Beyond the basic physiological and safety needs there is a motor motivation that the psychologist Abraham Maslow did not recognize in his famous hierarchy of needs. It is what makes some people infinitely curious about what has happened in unsolved mysteries, what causes others to be awake at night wondering why something inexplicable has happened and others to resort to conspiracies or alternative theories.
It is the need to know.
One could call the need for narrative, especially for Canadian filmmaker Randall Okita, who turned to the latest technology to gather fragments of his family’s past in search of answers.
The Okita, based in Toronto, that is yonsei (fourth generation) i here (mixed heritage) of Japanese and Irish descent, he had many persistent questions about his grandfather, Yoneza Okita, who, as a teenager, left his home in Hiroshima, Japan, in 1935 for the distant land known as Canada.
On the phone, Okita tells Straight Georgia that he knew of moments, dates, and facts of his grandfather’s story. But they were left empty, which is reflected in the title of his first virtual reality film, “The Book of Distance.” This production by the National Film Board of Canada offers a virtual room-scale experience, including family photos and archival documents, of the lives of their grandparents, which was interrupted by the internment of Japanese Canadians in the Second World War. World War.
“We not only know the distance between now and then, but also the distance between those moments,” he says.
The 25-minute interactive piece premiered in January 2020 and is available for viewing with virtual reality headsets on Steam, Viveport and Oculus Store. It gained additional layers of resonance during an era in which social and physical distancing entered the lexicon, not to mention parallels with restrictions on displacement and mobility, the separation of families and generations, and so on. After the limitations in presenting the play during the pandemic, Okita says he is “very grateful” to be able to share the project at the Powell Street Festival in Vancouver, which he considers “the perfect home” for his piece.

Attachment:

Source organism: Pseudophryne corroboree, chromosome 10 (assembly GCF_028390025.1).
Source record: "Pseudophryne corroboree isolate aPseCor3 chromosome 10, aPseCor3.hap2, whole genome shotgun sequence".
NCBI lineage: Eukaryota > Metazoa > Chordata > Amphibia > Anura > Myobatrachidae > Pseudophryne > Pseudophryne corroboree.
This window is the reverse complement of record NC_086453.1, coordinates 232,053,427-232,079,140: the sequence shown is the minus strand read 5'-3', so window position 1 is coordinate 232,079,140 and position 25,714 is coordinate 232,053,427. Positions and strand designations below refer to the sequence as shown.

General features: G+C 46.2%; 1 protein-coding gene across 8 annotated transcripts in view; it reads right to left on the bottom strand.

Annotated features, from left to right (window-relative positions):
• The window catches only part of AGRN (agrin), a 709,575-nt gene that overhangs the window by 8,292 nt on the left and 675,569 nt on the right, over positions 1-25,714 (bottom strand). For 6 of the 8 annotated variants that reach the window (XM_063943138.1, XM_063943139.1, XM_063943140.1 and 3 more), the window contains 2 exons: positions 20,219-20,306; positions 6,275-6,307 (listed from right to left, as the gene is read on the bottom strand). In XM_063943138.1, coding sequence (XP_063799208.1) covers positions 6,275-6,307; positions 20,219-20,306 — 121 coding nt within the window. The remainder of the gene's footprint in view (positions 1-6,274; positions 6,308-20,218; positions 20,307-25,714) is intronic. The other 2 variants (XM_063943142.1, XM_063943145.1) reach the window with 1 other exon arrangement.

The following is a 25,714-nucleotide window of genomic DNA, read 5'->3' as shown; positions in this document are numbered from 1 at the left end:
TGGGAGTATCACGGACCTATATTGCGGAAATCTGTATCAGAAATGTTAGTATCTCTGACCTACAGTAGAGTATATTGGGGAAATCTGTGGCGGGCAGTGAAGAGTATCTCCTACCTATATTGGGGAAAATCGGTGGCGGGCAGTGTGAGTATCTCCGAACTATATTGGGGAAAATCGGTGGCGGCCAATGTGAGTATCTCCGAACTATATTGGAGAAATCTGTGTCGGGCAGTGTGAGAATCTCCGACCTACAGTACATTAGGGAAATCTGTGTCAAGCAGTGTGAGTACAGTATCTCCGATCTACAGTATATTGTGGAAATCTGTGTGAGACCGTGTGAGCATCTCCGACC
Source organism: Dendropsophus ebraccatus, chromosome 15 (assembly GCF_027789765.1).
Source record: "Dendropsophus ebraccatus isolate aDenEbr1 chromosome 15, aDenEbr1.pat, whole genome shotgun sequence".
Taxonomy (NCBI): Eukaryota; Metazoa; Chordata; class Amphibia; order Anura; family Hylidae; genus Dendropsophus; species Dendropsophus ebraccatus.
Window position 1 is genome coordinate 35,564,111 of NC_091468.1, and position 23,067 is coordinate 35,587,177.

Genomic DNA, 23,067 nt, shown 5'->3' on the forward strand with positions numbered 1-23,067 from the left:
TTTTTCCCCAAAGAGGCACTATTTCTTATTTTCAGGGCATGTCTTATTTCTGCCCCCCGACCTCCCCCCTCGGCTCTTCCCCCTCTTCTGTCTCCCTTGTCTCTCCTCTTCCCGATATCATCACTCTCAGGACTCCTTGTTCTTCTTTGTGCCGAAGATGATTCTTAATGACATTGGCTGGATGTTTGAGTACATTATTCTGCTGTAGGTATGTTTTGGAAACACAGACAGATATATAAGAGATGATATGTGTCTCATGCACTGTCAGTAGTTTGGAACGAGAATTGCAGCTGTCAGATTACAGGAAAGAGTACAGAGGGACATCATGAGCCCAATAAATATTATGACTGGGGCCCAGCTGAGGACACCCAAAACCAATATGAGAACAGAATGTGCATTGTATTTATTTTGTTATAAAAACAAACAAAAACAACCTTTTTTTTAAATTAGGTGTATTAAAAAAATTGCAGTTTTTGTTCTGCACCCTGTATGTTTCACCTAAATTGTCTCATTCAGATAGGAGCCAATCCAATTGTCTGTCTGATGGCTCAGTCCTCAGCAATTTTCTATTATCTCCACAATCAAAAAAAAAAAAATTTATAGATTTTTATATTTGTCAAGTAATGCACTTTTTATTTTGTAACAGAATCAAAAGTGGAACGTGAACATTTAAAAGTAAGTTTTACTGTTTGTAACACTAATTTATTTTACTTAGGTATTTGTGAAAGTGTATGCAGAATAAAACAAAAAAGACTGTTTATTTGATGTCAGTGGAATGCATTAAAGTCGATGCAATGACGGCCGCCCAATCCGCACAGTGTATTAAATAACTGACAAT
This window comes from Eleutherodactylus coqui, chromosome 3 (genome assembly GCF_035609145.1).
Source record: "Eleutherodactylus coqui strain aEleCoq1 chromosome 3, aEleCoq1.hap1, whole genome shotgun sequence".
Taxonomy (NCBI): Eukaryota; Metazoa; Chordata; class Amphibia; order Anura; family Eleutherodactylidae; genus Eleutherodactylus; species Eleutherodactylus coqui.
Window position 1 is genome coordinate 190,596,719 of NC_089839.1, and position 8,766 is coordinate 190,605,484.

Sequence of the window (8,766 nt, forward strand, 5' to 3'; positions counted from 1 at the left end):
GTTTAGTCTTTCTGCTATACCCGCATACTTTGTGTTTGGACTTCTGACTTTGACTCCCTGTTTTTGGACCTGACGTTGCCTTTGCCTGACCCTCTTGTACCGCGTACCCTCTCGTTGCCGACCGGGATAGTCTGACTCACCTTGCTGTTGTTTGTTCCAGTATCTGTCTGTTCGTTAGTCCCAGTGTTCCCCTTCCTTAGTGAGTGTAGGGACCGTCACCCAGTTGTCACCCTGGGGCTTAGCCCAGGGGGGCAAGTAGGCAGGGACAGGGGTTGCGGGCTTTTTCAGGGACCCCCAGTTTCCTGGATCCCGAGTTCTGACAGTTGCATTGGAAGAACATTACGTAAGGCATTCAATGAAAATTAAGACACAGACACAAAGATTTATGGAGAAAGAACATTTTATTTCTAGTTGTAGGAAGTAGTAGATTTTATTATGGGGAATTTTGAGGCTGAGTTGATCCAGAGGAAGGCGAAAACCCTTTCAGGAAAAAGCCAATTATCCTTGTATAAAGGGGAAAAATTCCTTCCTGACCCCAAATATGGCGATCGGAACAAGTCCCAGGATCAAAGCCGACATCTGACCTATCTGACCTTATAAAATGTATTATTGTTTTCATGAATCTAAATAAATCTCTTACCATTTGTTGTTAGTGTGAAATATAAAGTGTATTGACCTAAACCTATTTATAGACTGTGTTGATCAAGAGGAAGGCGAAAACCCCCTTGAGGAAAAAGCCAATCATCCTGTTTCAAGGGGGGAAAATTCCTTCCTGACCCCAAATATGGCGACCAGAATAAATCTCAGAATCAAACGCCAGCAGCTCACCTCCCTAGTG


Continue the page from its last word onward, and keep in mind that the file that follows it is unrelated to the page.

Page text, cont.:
Okita, who says he was “in love with the possibilities of telling stories” of virtual reality, embarked on a “huge learning curve” about technology four years ago and took advantage of all his artistic experiences in film, sculpture, installation and theater. project, which immerses and integrates viewers within the narrative.
“When people talk about respecting your audience or sharing it with them enough, but letting them fill in the blanks, I think that’s a good story, but … that’s the way to engage people because they get involved. “It’s about getting them involved,” he said. explain.
In addition, Okita also wanted to “demonstrate that the idea of relating to the past can be an act of imagination.” Instead of dealing only with facts and dates, he says “it can be playful and embodied and physical” to find new ways to “understand and learn about history and also find new ways to look to the future because we often think something is inevitable. and there are so many possibilities ”.
Originally, Okita had thought it would be her decision to choose to tell the story of her grandparents the crucial moment of change and healing.
“But now I realize,” he says, “that it’s the fact that he’s coming out here and that people share it and that going beyond me is what changes things.” For example, he says he has seen a “physical difference” in his father’s stance when he talks about the project.
“This story that was associated with hard times, losses and sadness: now he talks about this story and talks about it with pride because it is repeated and shared,” he adds.
Also, one of the “most powerful things,” he points out, has been talking to people after visions “because people, after checking it out, are often quite emotional.”
While Japanese culture favors retaining uncomfortable truths to maintain harmony, and Okita says his grandfather was “the quietest man I’ve ever met,” he believes he breaks traditional silences with positive light.
“The question is, what do we lose when we don’t learn or talk about these things?” he asks. “I want to tell the story of my grandparents because, for me, they are heroic stories: the fact of being resilient and surviving, and the fact of being able to raise children and point them in the direction of a good life without bitterness. “
“The Book of Distance” will be on display at the 2021 Powell Street Festival from Wednesday (July 28) to August 1. Okita will also appear in a talk on his work on Sunday (August 1) at the Vancouver Japanese Language School and Hall. For more information and to register for tours, visit the Powell Street Festival website.